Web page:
That suited Randy just fine. He loved music, eventually showing a propensity for the drums. So, his mom bought him a nice drum kit, and Randy started his own band, the Black Jacks. This was the time period when popular music was taking off in England and, soon, the British Invasion would conqueror the globe with bands from Liverpool, Manchester, and London.

By 1960, Randy and the Black Jacks had developed quite the reputation in locally. Part of the reputation was due to Randy’s dark good looks. Almost no musical group had the drummer as the group’s leader, but the Black Jacks did. Randy was not a spectacular drummer, but he was steady, and, besides, the venue was owned by his family after all.

That’s when another group, one with about as much local appeal as Randy’s, approached him. They needed a drummer for a tour over in Europe. Would he be interested? Randy thought about it. The Black Jacks had started to bore him. Europe sounded fun. Other groups were doing that, and Randy wanted to see what all the fun and fuss was about. Randy, unlike the others in this new group, had managed to finish his school exams and had the opportunity to continue his education in university, but he agreed to go on tour with the group knowing that, if it didn’t work out, he could always come home and go to school.

The tour went badly. They had to play more and longer than they had been promsised, and they had to do this for less money than promised as well. In addition, the living conditions on the tour were abysmal. The group lived in squalor. Randy began to second guess his decision to go along. One member of the group, protesting their poor rooms, lit a prophylactic on fire, and two members of the group were arrested for attempted arson. The tour was cancelled, and they all were deported back to England.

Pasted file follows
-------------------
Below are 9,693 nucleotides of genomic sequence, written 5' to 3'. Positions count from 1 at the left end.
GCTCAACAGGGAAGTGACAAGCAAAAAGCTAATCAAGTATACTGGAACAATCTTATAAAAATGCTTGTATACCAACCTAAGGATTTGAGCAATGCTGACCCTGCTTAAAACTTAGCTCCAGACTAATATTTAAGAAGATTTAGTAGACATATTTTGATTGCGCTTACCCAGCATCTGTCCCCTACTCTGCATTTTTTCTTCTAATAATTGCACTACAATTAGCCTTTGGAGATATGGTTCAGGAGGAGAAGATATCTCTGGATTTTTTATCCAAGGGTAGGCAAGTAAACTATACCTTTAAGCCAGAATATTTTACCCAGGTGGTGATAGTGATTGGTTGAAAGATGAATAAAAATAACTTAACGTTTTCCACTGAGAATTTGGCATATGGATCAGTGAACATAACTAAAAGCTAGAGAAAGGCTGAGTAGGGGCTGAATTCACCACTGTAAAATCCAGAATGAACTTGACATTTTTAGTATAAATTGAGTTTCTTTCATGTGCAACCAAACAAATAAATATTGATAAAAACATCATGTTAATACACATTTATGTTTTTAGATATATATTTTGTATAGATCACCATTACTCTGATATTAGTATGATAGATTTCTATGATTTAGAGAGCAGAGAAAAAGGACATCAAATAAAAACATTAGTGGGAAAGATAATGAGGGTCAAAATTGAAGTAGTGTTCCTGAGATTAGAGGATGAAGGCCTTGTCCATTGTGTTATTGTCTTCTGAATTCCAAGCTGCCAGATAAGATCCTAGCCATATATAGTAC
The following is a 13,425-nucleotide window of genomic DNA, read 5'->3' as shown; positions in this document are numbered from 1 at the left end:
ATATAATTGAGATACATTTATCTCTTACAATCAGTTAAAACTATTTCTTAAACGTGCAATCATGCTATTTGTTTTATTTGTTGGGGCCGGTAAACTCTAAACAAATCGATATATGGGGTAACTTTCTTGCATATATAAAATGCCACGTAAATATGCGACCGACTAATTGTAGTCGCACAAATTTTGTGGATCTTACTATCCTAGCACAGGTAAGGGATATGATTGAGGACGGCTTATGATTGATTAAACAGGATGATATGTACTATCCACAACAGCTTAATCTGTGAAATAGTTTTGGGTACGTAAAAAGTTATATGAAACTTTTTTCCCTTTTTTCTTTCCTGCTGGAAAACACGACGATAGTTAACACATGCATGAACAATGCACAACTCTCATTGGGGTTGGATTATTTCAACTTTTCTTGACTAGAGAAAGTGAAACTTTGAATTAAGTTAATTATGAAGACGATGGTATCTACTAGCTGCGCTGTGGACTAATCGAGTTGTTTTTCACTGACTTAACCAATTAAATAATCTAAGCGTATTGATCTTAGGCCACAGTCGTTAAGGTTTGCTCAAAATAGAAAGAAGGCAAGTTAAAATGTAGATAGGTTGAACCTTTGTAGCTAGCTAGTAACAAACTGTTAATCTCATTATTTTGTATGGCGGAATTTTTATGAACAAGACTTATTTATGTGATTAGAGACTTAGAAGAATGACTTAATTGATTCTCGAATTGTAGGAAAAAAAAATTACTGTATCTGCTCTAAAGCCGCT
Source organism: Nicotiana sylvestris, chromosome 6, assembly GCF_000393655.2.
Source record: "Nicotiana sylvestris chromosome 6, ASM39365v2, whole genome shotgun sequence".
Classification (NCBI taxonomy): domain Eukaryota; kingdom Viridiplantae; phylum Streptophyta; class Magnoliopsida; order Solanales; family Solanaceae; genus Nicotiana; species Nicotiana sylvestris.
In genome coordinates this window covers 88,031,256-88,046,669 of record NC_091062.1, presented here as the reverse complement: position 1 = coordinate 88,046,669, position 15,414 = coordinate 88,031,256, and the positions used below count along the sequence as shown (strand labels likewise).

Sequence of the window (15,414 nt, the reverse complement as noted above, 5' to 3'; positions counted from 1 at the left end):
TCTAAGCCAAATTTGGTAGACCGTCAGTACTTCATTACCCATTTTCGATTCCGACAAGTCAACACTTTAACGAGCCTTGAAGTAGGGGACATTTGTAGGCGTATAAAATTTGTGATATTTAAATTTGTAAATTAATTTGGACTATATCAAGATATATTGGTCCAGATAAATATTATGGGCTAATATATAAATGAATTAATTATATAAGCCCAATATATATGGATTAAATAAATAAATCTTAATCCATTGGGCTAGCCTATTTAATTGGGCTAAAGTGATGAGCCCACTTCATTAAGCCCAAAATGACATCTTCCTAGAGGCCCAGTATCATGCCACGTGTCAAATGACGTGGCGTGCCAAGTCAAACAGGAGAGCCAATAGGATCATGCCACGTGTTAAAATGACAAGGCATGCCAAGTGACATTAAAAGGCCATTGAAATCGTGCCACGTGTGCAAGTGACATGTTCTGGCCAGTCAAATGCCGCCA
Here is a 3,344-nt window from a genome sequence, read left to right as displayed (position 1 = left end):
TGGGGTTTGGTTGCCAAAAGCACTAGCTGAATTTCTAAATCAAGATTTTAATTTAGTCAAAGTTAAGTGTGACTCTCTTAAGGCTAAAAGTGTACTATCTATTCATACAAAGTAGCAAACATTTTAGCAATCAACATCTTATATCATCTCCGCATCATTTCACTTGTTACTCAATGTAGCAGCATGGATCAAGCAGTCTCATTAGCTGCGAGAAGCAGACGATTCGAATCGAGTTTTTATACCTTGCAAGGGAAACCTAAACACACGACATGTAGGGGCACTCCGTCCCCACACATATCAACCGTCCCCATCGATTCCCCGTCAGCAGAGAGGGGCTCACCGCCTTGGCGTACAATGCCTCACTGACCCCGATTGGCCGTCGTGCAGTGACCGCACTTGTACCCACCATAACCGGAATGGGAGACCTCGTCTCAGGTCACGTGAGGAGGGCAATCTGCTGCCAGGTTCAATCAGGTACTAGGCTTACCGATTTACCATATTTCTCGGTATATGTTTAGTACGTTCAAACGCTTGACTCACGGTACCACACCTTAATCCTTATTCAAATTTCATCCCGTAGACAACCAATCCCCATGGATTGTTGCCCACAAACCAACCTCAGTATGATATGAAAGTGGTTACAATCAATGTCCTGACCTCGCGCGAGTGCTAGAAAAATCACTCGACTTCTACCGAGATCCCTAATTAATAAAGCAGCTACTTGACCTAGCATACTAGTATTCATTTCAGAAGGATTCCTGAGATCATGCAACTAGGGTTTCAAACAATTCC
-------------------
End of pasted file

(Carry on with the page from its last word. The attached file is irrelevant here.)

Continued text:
But something had happened. Playing in Europe had hardened the musicians. They had a rawer, edgier sound to them now. Randy, rather than merely providing a smooth rhythm drumming style, had become a driving, forceful drummer. The entire group sounded, well, harder. And it fit them. Playing back in England, people started to notice. In fact, the group received a recording contract. Randy thought that maybe, just maybe, he’d made the right choice to join this group.

But something was wrong. In the studio, the producers talked among themselves. Randy’s drumming, they said, was good—technically. It wasn’t how he was playing on the songs, it was what he was playing. They advised the group’s manager, a young record store owner, to replace Randy. And so, after getting approval from the other guys in the group, he did.

You probably realize by now that Randy was adopted by his mother’s second husband. That second husband, Rory Best, called the boy by his middle name–Pete.

Pete Best.